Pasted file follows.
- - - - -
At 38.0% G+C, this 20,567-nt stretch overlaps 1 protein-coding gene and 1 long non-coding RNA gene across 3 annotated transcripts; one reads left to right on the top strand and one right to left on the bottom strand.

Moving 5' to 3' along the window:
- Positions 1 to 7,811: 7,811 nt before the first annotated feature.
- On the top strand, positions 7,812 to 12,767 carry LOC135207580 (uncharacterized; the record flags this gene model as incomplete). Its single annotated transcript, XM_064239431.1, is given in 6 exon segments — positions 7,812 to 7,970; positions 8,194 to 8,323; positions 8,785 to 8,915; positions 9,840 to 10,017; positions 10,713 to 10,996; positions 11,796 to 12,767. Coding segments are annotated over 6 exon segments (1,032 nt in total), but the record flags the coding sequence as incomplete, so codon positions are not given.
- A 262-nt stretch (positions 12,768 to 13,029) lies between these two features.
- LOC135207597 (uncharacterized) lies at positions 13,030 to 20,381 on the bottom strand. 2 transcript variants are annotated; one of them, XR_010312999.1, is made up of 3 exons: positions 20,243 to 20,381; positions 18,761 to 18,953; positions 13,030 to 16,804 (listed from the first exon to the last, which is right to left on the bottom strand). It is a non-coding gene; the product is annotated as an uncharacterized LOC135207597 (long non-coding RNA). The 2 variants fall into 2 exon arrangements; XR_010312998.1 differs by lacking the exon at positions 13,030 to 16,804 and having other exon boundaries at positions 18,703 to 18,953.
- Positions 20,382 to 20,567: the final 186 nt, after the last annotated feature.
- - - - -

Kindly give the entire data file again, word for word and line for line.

At 38.0% G+C, this 20,567-nt stretch overlaps 1 protein-coding gene and 1 long non-coding RNA gene across 3 annotated transcripts; one reads left to right on the top strand and one right to left on the bottom strand.

Moving 5' to 3' along the window:
- Positions 1 to 7,811: 7,811 nt before the first annotated feature.
- On the top strand, positions 7,812 to 12,767 carry LOC135207580 (uncharacterized; the record flags this gene model as incomplete). Its single annotated transcript, XM_064239431.1, is given in 6 exon segments — positions 7,812 to 7,970; positions 8,194 to 8,323; positions 8,785 to 8,915; positions 9,840 to 10,017; positions 10,713 to 10,996; positions 11,796 to 12,767. Coding segments are annotated over 6 exon segments (1,032 nt in total), but the record flags the coding sequence as incomplete, so codon positions are not given.
- A 262-nt stretch (positions 12,768 to 13,029) lies between these two features.
- LOC135207597 (uncharacterized) lies at positions 13,030 to 20,381 on the bottom strand. 2 transcript variants are annotated; one of them, XR_010312999.1, is made up of 3 exons: positions 20,243 to 20,381; positions 18,761 to 18,953; positions 13,030 to 16,804 (listed from the first exon to the last, which is right to left on the bottom strand). It is a non-coding gene; the product is annotated as an uncharacterized LOC135207597 (long non-coding RNA). The 2 variants fall into 2 exon arrangements; XR_010312998.1 differs by lacking the exon at positions 13,030 to 16,804 and having other exon boundaries at positions 18,703 to 18,953.
- Positions 20,382 to 20,567: the final 186 nt, after the last annotated feature.